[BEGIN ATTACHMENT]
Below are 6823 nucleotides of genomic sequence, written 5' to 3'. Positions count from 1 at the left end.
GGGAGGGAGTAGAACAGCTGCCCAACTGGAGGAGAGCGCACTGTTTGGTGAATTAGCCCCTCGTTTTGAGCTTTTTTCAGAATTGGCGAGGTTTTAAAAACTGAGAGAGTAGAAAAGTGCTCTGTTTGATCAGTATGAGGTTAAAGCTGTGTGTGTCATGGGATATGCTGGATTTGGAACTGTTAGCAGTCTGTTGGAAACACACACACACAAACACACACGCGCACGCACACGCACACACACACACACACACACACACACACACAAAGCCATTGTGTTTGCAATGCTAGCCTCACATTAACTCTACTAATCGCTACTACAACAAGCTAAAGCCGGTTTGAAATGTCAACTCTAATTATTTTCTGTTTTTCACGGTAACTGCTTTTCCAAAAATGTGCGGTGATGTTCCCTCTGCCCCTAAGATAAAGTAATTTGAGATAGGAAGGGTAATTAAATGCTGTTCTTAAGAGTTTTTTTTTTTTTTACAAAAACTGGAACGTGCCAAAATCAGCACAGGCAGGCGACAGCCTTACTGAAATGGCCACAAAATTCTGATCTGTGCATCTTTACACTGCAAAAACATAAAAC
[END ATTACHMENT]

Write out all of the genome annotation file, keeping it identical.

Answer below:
Below are 6823 nucleotides of genomic sequence, written 5' to 3'. Positions count from 1 at the left end.
GGGAGGGAGTAGAACAGCTGCCCAACTGGAGGAGAGCGCACTGTTTGGTGAATTAGCCCCTCGTTTTGAGCTTTTTTCAGAATTGGCGAGGTTTTAAAAACTGAGAGAGTAGAAAAGTGCTCTGTTTGATCAGTATGAGGTTAAAGCTGTGTGTGTCATGGGATATGCTGGATTTGGAACTGTTAGCAGTCTGTTGGAAACACACACACACAAACACACACGCGCACGCACACGCACACACACACACACACACACACACACACACAAAGCCATTGTGTTTGCAATGCTAGCCTCACATTAACTCTACTAATCGCTACTACAACAAGCTAAAGCCGGTTTGAAATGTCAACTCTAATTATTTTCTGTTTTTCACGGTAACTGCTTTTCCAAAAATGTGCGGTGATGTTCCCTCTGCCCCTAAGATAAAGTAATTTGAGATAGGAAGGGTAATTAAATGCTGTTCTTAAGAGTTTTTTTTTTTTTTACAAAAACTGGAACGTGCCAAAATCAGCACAGGCAGGCGACAGCCTTACTGAAATGGCCACAAAATTCTGATCTGTGCATCTTTACACTGCAAAAACATAAAAC